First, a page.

List of U.S. state foods

This is a list of official U.S. state foods:

Mandel Gr 99
Pecan-nuts-on-tree
Mandel Gr 99
Pecan-nuts-on-tree
Refried beans-frijoles refritos
Refried beans-frijoles refritos
CountryFriedSteak
Bucket of raw okra pods
YellowSquash
Skillet cornbread 1
Grits 1
VegCorn
Biscuits-and-gravy
Black-eyed-pea-closeup
Pecan pie slice
CountryFriedSteak
Bucket of raw okra pods
YellowSquash
Skillet cornbread 1
Grits 1
VegCorn
Biscuits-and-gravy
Black-eyed-pea-closeup
Pecan pie slice

Notes

  1. ^ In a proclamation as acting governor, Lt. Gov. Gavin Newsom declared the artichoke state vegetable, the avocado state fruit, the almond state nut, and rice state grain. The legislature did not enact these.
  2. ^ Georgia declared peanuts the state crop.
  3. ^ Hawaii's official state plant is kalo (Colocasia esculenta; taro).
  4. ^ New Mexico's official state question, "Red or green?", refers to chilies. The official answer is, "Red and green, or Christmas."
  5. ^ In 2003, Texas law made sopaipilla and strudel state pastries until 2005.

See also

References

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  3. ^ "State Tree Fruit of Alabama". Alabama Emblems, Symbols and Honors. Alabama Department of Archives and History. 2006-04-20. Retrieved 2007-03-18.
  4. ^ "Lane Cake Named Official State Dessert by Alabama Lawmakers". 2016-04-30. Retrieved 2016-04-30.
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  8. ^ Teske, Steven (March 8, 2018). "Official State Grain—aka: Rice". The Encyclopedia of Arkansas History & Culture. The Central Arkansas Library System. Retrieved 2018-07-27.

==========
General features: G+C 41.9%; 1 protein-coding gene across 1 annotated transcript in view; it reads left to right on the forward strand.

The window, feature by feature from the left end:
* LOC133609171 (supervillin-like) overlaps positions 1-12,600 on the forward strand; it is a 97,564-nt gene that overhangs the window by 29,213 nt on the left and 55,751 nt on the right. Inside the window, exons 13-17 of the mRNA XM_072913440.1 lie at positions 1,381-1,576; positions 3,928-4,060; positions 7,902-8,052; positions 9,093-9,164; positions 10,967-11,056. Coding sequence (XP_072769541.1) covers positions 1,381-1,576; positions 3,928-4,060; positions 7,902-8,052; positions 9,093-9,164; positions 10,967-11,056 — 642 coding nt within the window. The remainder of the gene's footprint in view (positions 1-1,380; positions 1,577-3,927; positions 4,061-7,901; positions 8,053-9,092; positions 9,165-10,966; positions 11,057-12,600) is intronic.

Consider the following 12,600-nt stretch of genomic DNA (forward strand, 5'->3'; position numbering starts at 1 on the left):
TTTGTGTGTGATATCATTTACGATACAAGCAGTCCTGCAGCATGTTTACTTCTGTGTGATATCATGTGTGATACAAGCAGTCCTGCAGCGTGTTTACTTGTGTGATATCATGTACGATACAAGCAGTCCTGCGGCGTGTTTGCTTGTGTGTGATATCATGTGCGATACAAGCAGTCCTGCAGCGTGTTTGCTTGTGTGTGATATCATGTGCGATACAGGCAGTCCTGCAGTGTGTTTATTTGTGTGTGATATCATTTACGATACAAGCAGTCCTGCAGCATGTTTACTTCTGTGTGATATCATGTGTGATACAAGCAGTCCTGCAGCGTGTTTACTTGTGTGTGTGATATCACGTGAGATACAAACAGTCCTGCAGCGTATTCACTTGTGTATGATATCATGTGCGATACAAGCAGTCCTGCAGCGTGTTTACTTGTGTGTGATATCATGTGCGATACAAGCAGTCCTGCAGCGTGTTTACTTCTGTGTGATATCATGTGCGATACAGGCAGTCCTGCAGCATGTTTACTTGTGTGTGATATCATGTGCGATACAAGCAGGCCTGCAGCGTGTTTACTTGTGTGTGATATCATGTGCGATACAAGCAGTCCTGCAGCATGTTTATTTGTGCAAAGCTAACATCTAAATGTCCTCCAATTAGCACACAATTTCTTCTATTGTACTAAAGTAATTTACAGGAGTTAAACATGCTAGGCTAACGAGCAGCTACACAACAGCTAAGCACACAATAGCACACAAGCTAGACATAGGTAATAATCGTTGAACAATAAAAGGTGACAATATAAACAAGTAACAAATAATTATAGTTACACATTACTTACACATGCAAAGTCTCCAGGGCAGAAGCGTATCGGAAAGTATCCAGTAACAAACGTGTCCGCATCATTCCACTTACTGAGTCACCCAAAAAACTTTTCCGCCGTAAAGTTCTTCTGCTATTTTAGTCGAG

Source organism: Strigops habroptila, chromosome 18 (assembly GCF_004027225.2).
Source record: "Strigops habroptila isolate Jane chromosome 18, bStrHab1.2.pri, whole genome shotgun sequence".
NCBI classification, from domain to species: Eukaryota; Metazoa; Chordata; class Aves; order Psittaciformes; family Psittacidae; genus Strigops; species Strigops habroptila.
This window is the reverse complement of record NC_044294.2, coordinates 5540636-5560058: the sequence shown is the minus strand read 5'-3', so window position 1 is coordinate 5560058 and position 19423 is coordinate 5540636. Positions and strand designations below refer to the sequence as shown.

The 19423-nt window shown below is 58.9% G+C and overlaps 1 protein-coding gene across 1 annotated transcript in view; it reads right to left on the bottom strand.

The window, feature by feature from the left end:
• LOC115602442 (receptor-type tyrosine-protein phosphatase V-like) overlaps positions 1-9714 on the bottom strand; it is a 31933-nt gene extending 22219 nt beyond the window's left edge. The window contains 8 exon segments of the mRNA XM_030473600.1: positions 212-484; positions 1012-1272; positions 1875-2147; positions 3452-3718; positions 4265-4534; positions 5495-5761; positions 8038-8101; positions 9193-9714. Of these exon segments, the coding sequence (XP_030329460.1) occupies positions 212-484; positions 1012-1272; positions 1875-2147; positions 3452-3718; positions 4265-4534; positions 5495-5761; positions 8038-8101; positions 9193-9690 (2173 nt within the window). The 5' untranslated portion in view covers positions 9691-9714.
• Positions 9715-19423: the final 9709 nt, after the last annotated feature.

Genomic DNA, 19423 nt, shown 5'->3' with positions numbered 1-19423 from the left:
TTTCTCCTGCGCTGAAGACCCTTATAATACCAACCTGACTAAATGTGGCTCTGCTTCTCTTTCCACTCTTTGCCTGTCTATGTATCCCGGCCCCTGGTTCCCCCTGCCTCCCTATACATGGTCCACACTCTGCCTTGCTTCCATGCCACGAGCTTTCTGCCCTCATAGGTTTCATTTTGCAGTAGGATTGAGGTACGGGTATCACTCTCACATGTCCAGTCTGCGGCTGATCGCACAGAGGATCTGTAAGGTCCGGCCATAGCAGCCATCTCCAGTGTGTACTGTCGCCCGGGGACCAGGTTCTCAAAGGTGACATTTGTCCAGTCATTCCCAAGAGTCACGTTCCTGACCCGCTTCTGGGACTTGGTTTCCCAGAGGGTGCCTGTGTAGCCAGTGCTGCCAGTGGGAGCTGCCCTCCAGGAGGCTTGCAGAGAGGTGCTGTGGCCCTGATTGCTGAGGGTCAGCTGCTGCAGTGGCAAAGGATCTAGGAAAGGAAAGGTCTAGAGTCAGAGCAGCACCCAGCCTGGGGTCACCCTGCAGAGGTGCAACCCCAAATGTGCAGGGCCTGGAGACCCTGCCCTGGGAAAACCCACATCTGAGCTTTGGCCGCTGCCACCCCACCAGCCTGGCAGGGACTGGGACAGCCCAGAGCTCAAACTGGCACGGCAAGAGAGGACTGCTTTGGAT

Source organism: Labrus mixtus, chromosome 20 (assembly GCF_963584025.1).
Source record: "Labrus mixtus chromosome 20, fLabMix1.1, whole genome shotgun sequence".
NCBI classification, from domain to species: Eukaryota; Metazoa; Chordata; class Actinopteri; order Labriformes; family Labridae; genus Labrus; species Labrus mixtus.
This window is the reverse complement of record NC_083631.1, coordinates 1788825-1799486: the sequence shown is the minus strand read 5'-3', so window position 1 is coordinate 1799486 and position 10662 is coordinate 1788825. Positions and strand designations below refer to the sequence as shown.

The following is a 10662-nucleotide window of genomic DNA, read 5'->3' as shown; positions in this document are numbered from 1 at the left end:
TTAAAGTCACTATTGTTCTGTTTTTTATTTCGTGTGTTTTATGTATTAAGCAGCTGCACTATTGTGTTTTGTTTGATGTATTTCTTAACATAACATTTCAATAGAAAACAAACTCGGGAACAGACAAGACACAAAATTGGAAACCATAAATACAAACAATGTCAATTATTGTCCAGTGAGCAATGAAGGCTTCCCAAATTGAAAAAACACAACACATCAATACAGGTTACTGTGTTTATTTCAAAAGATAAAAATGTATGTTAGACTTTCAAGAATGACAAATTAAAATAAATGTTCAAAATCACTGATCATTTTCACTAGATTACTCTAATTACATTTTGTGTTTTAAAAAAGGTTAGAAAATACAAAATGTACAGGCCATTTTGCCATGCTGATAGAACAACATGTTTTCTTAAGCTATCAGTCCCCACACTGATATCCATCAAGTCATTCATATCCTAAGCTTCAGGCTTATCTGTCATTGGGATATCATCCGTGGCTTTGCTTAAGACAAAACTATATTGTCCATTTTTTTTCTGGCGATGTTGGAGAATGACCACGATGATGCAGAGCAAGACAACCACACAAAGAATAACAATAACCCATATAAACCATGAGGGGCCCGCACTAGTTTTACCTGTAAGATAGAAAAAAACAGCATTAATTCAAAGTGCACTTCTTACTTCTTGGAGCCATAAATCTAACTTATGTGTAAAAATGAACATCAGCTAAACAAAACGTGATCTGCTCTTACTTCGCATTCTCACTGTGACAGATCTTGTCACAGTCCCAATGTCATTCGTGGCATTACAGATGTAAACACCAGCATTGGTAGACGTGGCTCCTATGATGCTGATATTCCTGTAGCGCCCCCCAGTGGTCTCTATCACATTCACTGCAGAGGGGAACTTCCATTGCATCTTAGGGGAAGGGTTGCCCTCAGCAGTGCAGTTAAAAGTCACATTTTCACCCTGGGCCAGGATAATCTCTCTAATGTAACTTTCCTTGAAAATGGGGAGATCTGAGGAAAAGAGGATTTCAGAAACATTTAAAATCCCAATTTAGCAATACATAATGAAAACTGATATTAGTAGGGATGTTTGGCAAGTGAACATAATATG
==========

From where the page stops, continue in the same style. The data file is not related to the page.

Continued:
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External links

Bizcochito

Biscochitos or bizcochitos are a crisp lard- or butter-based cookie, flavored with cinnamon and anise. The name is a Spanish diminutive form of bizcocho. The dough is rolled and traditionally cut into the shape of stars and crescent moons.

The cookie was developed by residents of New Mexico over the centuries from the first Spanish colonists of what was then known as Santa Fe de Nuevo México. The recipe for making the cookie has been greatly influenced not only by local and indigenous customs but also by recipes brought to New Mexico by immigrants from other Hispanic countries.

Biscochitos are served during special celebrations, such as wedding receptions, baptisms, and religious holidays (especially during the Christmas season). It is commonly served along with hot chocolate. The cookie is seldom known outside the boundaries of the original Spanish province, although Spanish speakers may recognize the association with bizcocho, from the name, and may have some idea of what they must be, even if they have not encountered them before.

Natchitoches, Louisiana

Natchitoches ( NAK-ə-təsh; French: Les Natchitoches) is a small city and the parish seat of Natchitoches Parish, Louisiana, United States. Established in 1714 by Louis Juchereau de St. Denis as part of French Louisiana, the community was named after the indigenous Natchitoches people.

The City of Natchitoches was not incorporated until after Louisiana had become a state (1812), on February 5, 1819. It is the oldest permanent settlement in the region. Natchitoches' sister city is Nacogdoches, Texas. It is also the location of Northwestern State University.

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